MARKSVILLE, LA (WAFB) - A family has filed a federal lawsuit against the town where two deputy marshals will stand trial for second-degree murder.
Documents show that the lawsuit was filed Thursday, Oct. 27 on behalf of the family of Jeremy Mardis, the 6-year-old boy with autism who died after he was shot six times during an alleged traffic stop.
The child's father, Christopher Few, was also critically injured during the shooting. His injuries were so severe that he was unable to attend Jeremy's funeral because he was hospitalized.
Marksville deputy marshals Derrick Stafford and Officer Norris Greenhouse Jr. are each charged with second-degree murder and are named as defendants in the lawsuit. The shooting happened on Tuesday, Nov. 3, 2015 and was captured on video by a police officer's body camera.
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Attorney Steven Lemoine, who is representing the family in the lawsuit, said in a statement that it is clear Few and his son's constitutional rights were violated during the incident.
"I think when you review the officer body camera video, you'll see that there was a clear violation of rights," Lemoine said.
The newly filed lawsuit alleges that the town of Marksville failed to properly train the deputies on the use of deadly force, stating that the town has no policy for such a situation.
"The need for such policies is so obvious for the safety of the public and the protection of constitutional rights that the lack of such policies constitutes deliberate indifference and a reckless disregard for the public and plaintiffs' constitutional rights," states the lawsuit. "It was not only reasonably foreseeable but also a virtual certainty that authorized firearms would be used by deputy city marshals in making arrests and preserving the peace."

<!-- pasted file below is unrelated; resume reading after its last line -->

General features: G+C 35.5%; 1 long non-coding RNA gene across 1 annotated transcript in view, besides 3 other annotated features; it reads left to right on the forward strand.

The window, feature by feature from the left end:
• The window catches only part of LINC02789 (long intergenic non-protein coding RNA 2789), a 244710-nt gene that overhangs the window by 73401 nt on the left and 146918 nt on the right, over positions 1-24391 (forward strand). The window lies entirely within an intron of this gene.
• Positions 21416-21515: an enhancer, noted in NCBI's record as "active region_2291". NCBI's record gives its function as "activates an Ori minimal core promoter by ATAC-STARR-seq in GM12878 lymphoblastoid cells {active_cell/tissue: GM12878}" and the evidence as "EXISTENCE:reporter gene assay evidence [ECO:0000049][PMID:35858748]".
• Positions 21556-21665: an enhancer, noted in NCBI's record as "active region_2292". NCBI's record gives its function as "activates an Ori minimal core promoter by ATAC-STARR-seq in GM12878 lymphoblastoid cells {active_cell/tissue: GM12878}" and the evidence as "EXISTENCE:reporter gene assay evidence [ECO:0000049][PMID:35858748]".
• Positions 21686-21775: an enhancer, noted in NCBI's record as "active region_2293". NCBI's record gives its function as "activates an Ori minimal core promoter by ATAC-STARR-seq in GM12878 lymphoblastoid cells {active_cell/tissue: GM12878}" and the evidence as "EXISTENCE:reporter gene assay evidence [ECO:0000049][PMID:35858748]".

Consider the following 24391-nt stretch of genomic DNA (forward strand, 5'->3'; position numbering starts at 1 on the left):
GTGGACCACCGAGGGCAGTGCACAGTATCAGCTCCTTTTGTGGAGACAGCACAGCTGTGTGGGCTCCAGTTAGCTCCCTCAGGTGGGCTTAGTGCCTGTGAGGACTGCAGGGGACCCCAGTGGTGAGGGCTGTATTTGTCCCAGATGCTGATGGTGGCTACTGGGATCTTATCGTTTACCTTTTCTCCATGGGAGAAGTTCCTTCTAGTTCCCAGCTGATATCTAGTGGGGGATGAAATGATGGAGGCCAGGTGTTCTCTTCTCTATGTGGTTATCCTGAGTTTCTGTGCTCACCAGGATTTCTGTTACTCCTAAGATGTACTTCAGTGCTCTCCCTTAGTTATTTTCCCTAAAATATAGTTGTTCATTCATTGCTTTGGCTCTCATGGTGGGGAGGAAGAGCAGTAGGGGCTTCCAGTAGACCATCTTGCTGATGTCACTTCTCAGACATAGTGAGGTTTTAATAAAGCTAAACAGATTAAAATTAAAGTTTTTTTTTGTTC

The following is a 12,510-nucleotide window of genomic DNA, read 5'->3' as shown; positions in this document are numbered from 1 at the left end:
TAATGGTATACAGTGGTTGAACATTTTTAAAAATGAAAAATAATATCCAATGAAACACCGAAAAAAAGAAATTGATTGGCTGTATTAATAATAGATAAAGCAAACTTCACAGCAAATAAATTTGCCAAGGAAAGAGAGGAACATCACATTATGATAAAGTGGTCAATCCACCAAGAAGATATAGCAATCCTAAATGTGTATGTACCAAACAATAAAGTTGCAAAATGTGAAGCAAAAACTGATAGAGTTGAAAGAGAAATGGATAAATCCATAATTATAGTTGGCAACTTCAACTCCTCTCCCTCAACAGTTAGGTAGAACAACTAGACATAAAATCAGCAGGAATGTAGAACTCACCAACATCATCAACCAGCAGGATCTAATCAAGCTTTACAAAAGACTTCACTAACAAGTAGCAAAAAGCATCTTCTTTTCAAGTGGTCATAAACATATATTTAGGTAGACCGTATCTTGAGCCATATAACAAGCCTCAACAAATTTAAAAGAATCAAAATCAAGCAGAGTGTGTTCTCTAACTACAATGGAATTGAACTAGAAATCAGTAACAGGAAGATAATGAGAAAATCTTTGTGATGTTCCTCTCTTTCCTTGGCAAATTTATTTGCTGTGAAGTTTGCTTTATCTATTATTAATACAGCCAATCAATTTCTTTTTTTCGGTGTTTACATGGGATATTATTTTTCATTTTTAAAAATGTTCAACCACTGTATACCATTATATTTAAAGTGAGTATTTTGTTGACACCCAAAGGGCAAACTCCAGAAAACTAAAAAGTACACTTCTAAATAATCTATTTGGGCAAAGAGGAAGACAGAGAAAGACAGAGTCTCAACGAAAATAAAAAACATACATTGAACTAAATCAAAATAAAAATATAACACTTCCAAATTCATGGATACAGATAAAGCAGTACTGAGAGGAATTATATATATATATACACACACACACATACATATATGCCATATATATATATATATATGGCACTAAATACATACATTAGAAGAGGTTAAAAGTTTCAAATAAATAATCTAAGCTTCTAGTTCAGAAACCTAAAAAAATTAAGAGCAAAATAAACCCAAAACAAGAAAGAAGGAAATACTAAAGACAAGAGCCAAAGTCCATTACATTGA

Lemoine said he put in several public records requests asking for those documents but said each time, he was unsuccessful.
"The response for all of my requests were 'no such records are found.' I think it's completely inadequate," Lemoine said.
Including Stafford and Greenhouse, the lawsuit defendants include the town and city court, the Parish of Avoyelles, City Court Marshal Floyd Voinche, and deputy marshals Jason Brouillette and Kenneth Parnell, III.
The investigation has revealed that Greenhouse fired his weapon four times and Stafford fired his weapon 14 times. Brouillette and Parnell also responded to the scene but were found to have not fired their weapons.
"There was no precipitating gunfire by Christopher and there was no return fire," states the lawsuit. "Any objectively reasonable officer presented with the same similar circumstances as those with which Stafford and Greenhouse were presented, would not have used deadly force against Christopher and Jeremy, and Stafford and Greenhouse in doing so violated the constitutional rights of the plaintiffs."
Stafford and Greenhouse both have a prior history of using excessive force during arrests, claims the lawsuit. The lawsuit includes several complaints as well as "numerous" civil lawsuits against the two.
Additionally, the lawsuit addresses the amount of time it took for the responding officers to render aid to both Jeremy and his father.
"It was not until approximately some seven and one-half to eight minutes or so after the hail of gunfire, that an officer at the scene, believed to be Parnell, finally checked Jeremy for a pulse and discovered that he was still alive, despite having been shot multiple times including in the head and the neck," states the lawsuit. "However, none of the officers at the scene, including Stafford, Greenhouse, Brouillette and Parnell initiated or rendered any form of first aid, nor did they undertake any other measures in an attempt to stop Jeremy's bleeding or otherwise alleviate or mitigate Jeremy's suffering, or made any attempts to save his life. Sadly, Jeremy was left to suffer – and die – while the officers casually searched for 'gloves.'"
Stafford's trial is scheduled to being on Monday, Nov. 28.
A continuance was granted for Greenhouse and a new date for his trial has not yet been scheduled.